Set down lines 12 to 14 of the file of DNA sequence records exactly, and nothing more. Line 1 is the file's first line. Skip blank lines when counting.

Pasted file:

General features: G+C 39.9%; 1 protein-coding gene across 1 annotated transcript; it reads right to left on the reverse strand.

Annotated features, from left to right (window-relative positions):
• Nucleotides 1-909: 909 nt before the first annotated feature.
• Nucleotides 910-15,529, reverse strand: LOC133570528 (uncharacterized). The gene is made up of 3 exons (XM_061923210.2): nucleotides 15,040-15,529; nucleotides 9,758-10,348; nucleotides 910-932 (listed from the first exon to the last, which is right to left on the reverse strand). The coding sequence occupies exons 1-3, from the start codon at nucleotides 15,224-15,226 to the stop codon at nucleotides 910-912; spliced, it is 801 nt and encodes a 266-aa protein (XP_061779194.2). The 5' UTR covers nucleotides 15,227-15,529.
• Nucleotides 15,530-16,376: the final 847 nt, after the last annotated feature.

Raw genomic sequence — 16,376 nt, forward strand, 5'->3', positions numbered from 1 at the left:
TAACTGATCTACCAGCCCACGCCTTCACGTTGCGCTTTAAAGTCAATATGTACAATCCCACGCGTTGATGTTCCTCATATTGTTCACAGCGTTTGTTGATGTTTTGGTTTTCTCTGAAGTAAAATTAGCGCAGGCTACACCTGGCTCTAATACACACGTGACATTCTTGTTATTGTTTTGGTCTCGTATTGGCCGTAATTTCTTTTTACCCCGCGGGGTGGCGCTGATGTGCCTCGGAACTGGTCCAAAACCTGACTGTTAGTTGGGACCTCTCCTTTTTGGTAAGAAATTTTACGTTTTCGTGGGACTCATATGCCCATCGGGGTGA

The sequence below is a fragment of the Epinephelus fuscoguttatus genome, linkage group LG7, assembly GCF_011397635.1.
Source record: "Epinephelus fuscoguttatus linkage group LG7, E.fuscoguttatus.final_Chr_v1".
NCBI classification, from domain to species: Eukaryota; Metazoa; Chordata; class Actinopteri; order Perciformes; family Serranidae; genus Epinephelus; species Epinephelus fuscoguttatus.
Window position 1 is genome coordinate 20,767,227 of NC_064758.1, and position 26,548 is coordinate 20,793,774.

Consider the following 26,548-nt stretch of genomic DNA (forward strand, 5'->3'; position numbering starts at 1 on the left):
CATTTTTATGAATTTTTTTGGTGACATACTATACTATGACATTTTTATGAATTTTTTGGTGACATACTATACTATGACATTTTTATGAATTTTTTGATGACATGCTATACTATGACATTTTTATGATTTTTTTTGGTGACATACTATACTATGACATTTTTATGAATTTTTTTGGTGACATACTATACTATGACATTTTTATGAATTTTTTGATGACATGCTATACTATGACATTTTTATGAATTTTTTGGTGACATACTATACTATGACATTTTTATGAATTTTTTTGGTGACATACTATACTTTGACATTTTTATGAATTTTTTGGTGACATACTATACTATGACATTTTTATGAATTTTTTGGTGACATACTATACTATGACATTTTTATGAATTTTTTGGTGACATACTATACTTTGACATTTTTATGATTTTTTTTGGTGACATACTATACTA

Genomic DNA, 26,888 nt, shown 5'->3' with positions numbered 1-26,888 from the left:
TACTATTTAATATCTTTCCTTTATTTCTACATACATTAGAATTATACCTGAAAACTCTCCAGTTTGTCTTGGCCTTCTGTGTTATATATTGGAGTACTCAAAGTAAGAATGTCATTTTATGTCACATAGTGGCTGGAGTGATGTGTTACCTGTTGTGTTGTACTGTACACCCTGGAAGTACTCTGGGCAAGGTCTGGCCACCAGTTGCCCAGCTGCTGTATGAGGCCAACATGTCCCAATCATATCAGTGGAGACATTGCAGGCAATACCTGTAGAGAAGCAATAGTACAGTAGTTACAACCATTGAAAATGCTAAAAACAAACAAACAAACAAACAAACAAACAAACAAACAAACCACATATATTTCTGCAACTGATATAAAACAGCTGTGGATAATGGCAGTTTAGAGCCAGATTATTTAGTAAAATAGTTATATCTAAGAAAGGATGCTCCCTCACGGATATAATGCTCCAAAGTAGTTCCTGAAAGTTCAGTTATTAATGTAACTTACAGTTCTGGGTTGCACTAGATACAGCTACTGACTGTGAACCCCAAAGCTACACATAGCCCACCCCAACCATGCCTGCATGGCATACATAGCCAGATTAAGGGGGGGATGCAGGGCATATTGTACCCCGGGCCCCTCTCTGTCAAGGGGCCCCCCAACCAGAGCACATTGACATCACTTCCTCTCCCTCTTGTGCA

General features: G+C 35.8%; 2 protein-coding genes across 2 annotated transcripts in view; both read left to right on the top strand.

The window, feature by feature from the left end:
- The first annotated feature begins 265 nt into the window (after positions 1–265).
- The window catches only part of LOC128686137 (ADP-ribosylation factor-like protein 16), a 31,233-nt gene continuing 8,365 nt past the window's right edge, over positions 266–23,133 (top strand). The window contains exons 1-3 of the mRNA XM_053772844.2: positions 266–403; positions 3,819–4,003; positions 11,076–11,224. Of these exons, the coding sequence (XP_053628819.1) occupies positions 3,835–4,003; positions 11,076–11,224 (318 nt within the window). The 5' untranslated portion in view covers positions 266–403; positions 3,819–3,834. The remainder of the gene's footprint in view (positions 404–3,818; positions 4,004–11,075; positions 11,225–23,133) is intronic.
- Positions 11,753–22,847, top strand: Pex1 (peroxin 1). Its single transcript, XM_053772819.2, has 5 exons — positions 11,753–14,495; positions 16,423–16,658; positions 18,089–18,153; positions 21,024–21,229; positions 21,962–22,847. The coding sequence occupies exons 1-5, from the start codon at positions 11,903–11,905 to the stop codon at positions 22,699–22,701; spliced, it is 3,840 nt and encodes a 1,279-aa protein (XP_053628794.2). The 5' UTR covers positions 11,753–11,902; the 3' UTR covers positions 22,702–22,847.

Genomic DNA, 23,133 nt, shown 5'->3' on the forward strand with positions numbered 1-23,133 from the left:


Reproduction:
Consider the following 26,548-nt stretch of genomic DNA (forward strand, 5'->3'; position numbering starts at 1 on the left):
CATTTTTATGAATTTTTTTGGTGACATACTATACTATGACATTTTTATGAATTTTTTGGTGACATACTATACTATGACATTTTTATGAATTTTTTGATGACATGCTATACTATGACATTTTTATGATTTTTTTTGGTGACATACTATACTATGACATTTTTATGAATTTTTTTGGTGACATACTATACTATGACATTTTTATGAATTTTTTGATGACATGCTATACTATGACATTTTTATGAATTTTTTGGTGACATACTATACTATGACATTTTTATGAATTTTTTTGGTGACATACTATACTTTGACATTTTTATGAATTTTTTGGTGACATACTATACTATGACATTTTTATGAATTTTTTGGTGACATACTATACTATGACATTTTTATGAATTTTTTGGTGACATACTATACTTTGACATTTTTATGATTTTTTTTGGTGACATACTATACTA

Genomic DNA, 26,888 nt, shown 5'->3' with positions numbered 1-26,888 from the left: